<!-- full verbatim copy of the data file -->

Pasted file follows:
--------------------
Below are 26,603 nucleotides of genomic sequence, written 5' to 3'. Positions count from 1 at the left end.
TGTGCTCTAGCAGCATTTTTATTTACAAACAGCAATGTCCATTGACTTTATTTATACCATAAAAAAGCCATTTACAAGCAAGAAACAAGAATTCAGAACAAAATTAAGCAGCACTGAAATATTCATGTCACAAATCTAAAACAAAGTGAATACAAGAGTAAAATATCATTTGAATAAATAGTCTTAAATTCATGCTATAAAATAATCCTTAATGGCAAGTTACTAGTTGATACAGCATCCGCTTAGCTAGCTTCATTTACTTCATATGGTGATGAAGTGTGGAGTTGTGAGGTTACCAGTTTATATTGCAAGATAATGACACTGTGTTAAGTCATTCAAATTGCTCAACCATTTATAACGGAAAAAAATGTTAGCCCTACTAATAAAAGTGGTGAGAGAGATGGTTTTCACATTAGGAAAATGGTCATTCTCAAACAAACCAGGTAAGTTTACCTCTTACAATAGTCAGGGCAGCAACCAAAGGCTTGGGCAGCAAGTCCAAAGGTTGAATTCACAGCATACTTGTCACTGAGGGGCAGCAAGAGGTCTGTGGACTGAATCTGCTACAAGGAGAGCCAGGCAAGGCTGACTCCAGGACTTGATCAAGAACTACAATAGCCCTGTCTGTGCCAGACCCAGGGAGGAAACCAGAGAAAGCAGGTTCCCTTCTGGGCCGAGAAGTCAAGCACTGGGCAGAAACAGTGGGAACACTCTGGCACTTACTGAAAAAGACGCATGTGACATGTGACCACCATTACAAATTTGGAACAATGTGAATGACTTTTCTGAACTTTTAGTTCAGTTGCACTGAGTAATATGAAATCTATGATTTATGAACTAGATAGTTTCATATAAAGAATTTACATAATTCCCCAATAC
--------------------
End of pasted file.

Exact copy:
Below are 26,603 nucleotides of genomic sequence, written 5' to 3'. Positions count from 1 at the left end.
TGTGCTCTAGCAGCATTTTTATTTACAAACAGCAATGTCCATTGACTTTATTTATACCATAAAAAAGCCATTTACAAGCAAGAAACAAGAATTCAGAACAAAATTAAGCAGCACTGAAATATTCATGTCACAAATCTAAAACAAAGTGAATACAAGAGTAAAATATCATTTGAATAAATAGTCTTAAATTCATGCTATAAAATAATCCTTAATGGCAAGTTACTAGTTGATACAGCATCCGCTTAGCTAGCTTCATTTACTTCATATGGTGATGAAGTGTGGAGTTGTGAGGTTACCAGTTTATATTGCAAGATAATGACACTGTGTTAAGTCATTCAAATTGCTCAACCATTTATAACGGAAAAAAATGTTAGCCCTACTAATAAAAGTGGTGAGAGAGATGGTTTTCACATTAGGAAAATGGTCATTCTCAAACAAACCAGGTAAGTTTACCTCTTACAATAGTCAGGGCAGCAACCAAAGGCTTGGGCAGCAAGTCCAAAGGTTGAATTCACAGCATACTTGTCACTGAGGGGCAGCAAGAGGTCTGTGGACTGAATCTGCTACAAGGAGAGCCAGGCAAGGCTGACTCCAGGACTTGATCAAGAACTACAATAGCCCTGTCTGTGCCAGACCCAGGGAGGAAACCAGAGAAAGCAGGTTCCCTTCTGGGCCGAGAAGTCAAGCACTGGGCAGAAACAGTGGGAACACTCTGGCACTTACTGAAAAAGACGCATGTGACATGTGACCACCATTACAAATTTGGAACAATGTGAATGACTTTTCTGAACTTTTAGTTCAGTTGCACTGAGTAATATGAAATCTATGATTTATGAACTAGATAGTTTCATATAAAGAATTTACATAATTCCCCAATAC